Statistics Canada excludes assisted-dying deaths from annual mortality report

Health Canada confirmed 13,241 Canadians accessed the medical assistance in dying (MAID) procedure last year (4.1%). However, a Statistics Canada excluded all mention of MAID among the 334,081 reported deaths in 2022. 

Statistics Canada excludes assisted-dying deaths from annual mortality report
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Medically assisted suicide is the sixth-leading cause of death in Canada, according to its federal health agency — a reality Statistics Canada excluded in a recent report.

The Public Health Agency of Canada confirmed that 13,241 Canadians accessed the medical assistance in dying (MAID) procedure last year, accounting for one in 25 deaths (4.1%).

However, a Statistics Canada report showed cancer (24.7%), heart disease (17.2%), COVID-19 (5.90%), accidents (5.50%), cerebrovascular diseases (4.17%), and chronic lower respiratory diseases (3.73%) caused most of the 334,081 reported deaths in Canada for 2022. 

“In the database, the underlying cause of death is defined as the disease or injury that initiated the train of morbid events leading directly to death. As such, MAID deaths are coded to the underlying condition for which MAID was requested,” Statistics Canada posted on its X feed.

If a cancer patient accesses MAID to end their life, cancer would be listed as their cause of death.

A StatsCan spokesperson told the Epoch Times they excluded MAID-related deaths over the absence of an official classification by the World Health Organization (WHO).

“Causes of death are coded using the World Health Organization’s International Classification of Diseases and Related Health Problems (ICD) 10th revision (ICD-10) […] There is no code for MAID in the ICD,” reads the email statement.

In addition, some provinces do not attribute MAID on medical certificates of death when the procedure is carried out. Provincial and federal vital statistics registries rely on this data, reported True North.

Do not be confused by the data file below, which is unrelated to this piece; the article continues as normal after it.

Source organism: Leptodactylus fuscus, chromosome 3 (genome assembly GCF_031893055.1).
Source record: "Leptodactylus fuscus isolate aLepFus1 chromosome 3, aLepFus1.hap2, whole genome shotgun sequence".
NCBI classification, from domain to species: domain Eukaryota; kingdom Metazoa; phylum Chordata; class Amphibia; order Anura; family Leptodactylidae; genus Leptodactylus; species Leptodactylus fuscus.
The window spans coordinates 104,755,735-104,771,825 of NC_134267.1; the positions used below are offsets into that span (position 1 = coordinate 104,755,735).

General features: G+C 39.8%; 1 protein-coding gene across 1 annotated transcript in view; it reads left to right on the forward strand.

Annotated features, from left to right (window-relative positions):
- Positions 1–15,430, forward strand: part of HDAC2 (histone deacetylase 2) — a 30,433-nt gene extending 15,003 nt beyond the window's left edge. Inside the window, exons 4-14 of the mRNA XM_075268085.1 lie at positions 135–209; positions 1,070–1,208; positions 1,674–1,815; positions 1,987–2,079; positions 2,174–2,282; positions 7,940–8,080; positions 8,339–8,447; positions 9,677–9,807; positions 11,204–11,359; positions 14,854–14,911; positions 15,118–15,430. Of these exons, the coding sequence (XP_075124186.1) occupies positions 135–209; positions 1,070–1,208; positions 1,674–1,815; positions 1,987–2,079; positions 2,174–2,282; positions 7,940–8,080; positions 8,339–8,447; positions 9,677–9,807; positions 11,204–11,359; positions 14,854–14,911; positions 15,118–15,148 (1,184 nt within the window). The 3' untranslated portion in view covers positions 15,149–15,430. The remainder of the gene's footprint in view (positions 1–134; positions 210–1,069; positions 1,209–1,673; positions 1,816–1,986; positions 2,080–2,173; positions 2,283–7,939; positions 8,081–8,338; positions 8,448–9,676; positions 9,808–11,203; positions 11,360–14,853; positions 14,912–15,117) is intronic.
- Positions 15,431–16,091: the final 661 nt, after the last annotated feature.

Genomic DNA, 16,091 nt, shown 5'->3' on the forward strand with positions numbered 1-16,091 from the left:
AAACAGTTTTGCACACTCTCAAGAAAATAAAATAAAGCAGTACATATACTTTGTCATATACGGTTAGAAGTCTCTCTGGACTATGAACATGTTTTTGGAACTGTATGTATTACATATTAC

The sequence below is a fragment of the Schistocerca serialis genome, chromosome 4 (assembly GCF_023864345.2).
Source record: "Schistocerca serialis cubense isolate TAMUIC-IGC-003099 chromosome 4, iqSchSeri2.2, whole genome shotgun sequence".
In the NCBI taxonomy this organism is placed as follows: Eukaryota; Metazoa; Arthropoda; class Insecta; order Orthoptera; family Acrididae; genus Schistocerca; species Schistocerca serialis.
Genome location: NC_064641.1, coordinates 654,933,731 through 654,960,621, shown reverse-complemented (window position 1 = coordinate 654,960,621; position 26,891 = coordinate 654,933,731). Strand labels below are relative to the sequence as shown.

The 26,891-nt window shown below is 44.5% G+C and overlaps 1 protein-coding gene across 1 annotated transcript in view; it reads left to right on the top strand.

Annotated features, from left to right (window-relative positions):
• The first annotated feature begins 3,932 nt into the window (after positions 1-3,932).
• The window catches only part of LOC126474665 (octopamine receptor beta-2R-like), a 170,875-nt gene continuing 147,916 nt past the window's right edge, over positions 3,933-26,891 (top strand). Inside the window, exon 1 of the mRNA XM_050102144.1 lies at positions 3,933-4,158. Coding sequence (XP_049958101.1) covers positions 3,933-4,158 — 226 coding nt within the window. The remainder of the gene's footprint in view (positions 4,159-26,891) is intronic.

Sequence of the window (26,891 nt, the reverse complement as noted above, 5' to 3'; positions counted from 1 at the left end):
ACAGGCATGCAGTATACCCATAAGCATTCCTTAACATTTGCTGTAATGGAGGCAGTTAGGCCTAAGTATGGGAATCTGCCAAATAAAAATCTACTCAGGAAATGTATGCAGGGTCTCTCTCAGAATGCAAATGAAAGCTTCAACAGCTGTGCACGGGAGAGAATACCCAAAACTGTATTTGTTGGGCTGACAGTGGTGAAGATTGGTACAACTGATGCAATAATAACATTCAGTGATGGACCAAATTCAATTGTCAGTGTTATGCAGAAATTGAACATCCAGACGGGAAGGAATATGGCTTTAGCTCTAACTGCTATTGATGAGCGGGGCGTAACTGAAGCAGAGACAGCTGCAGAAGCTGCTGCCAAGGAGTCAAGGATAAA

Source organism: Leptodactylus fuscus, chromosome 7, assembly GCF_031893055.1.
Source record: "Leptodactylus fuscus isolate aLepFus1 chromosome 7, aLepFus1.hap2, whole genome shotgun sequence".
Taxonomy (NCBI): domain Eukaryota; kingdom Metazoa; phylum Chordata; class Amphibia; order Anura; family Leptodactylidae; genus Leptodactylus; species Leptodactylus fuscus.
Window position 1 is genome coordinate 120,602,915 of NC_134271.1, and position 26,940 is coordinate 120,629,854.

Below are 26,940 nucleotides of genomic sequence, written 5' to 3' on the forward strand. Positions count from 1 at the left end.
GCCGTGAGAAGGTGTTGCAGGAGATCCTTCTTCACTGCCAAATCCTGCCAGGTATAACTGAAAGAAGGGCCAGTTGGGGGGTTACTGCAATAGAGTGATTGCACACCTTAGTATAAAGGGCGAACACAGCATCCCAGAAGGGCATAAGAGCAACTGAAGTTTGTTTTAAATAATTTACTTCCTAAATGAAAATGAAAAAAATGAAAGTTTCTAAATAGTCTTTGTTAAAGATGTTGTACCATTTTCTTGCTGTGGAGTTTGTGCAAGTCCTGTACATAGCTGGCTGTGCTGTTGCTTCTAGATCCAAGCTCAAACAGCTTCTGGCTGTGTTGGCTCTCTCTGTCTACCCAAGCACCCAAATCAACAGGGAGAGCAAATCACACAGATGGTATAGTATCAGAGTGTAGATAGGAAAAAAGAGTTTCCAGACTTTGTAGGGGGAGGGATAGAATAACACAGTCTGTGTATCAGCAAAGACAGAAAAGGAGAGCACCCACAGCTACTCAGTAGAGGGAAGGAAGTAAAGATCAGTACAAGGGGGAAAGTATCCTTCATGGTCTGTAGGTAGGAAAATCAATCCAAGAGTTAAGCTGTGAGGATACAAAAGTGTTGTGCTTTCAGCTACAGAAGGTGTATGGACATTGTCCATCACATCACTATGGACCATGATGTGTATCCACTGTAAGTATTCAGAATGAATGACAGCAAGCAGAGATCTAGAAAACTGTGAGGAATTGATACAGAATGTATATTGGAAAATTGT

“Therefore, Vital Statistics is not a reliable source for tracking MAID. Stats Can will continue to classify deaths according to the WHO ICD rules,” said Health Canada.

Approximately 31,664 Canadians accessed MAID between 2016 and 2021, with an average year-over-year growth rate of 66%. In the previous data year, the feds recorded 10,029 such deaths — up 34.7% from 7,446 deaths in 2020. 

MAID accounted for 3.3% of all deaths in Canada in 2021, up from 2.4% of all reported deaths in the previous year.

Between 2021 and 2022, the total number of assisted suicide deaths grew by 31.2% and is expected to rise further in the coming years. 

After MAID became legal in 2016, a Québec court expanded access after judges ruled the "reasonably foreseeable" death clause unconstitutional.

Last year, 3.5% of MAID recipients or 463 individuals accessed the procedure without having a reasonably foreseeable death — up from 2.2% or 223 individuals in 2021. 

Two years ago, Ottawa permitted anyone with "a serious and incurable illness, disease or disability" who is in "an advanced state of irreversible decline" to access MAID — not including the mentally ill.

In March, Parliament hastily passed a bill to delay the expansion of assisted dying eligibility to people whose sole condition is a mental disorder until March 17, 2024, to ensure sufficient training and practice standards for provincial regulatory bodies and practitioners.

“This one-year extension provides the Government of Canada, Provinces and Territories, and medical regulatory bodies the additional time needed to prepare for the safe and consistent assessment and provision of MAID where the person’s sole underlying medical condition is a mental illness,” reads the MAID report.

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